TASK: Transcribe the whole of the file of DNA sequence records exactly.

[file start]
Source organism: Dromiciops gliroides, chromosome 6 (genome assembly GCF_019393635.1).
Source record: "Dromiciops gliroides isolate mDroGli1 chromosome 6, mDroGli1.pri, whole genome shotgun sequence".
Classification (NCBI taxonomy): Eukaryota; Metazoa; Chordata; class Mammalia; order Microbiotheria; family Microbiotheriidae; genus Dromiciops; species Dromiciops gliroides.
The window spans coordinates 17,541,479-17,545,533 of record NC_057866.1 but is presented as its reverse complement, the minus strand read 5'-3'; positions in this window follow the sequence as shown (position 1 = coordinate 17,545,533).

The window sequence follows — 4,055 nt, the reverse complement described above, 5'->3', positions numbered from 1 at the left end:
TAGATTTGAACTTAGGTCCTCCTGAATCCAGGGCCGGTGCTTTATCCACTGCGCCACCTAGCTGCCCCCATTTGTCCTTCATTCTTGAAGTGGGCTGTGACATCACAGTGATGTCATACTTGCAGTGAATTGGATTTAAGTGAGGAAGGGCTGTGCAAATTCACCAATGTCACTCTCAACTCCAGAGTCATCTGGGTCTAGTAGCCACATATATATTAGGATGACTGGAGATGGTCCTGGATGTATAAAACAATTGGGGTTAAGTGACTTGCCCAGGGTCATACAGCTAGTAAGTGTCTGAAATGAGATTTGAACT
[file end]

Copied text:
Source organism: Dromiciops gliroides, chromosome 6 (genome assembly GCF_019393635.1).
Source record: "Dromiciops gliroides isolate mDroGli1 chromosome 6, mDroGli1.pri, whole genome shotgun sequence".
Classification (NCBI taxonomy): Eukaryota; Metazoa; Chordata; class Mammalia; order Microbiotheria; family Microbiotheriidae; genus Dromiciops; species Dromiciops gliroides.
The window spans coordinates 17,541,479-17,545,533 of record NC_057866.1 but is presented as its reverse complement, the minus strand read 5'-3'; positions in this window follow the sequence as shown (position 1 = coordinate 17,545,533).

The window sequence follows — 4,055 nt, the reverse complement described above, 5'->3', positions numbered from 1 at the left end:
TAGATTTGAACTTAGGTCCTCCTGAATCCAGGGCCGGTGCTTTATCCACTGCGCCACCTAGCTGCCCCCATTTGTCCTTCATTCTTGAAGTGGGCTGTGACATCACAGTGATGTCATACTTGCAGTGAATTGGATTTAAGTGAGGAAGGGCTGTGCAAATTCACCAATGTCACTCTCAACTCCAGAGTCATCTGGGTCTAGTAGCCACATATATATTAGGATGACTGGAGATGGTCCTGGATGTATAAAACAATTGGGGTTAAGTGACTTGCCCAGGGTCATACAGCTAGTAAGTGTCTGAAATGAGATTTGAACT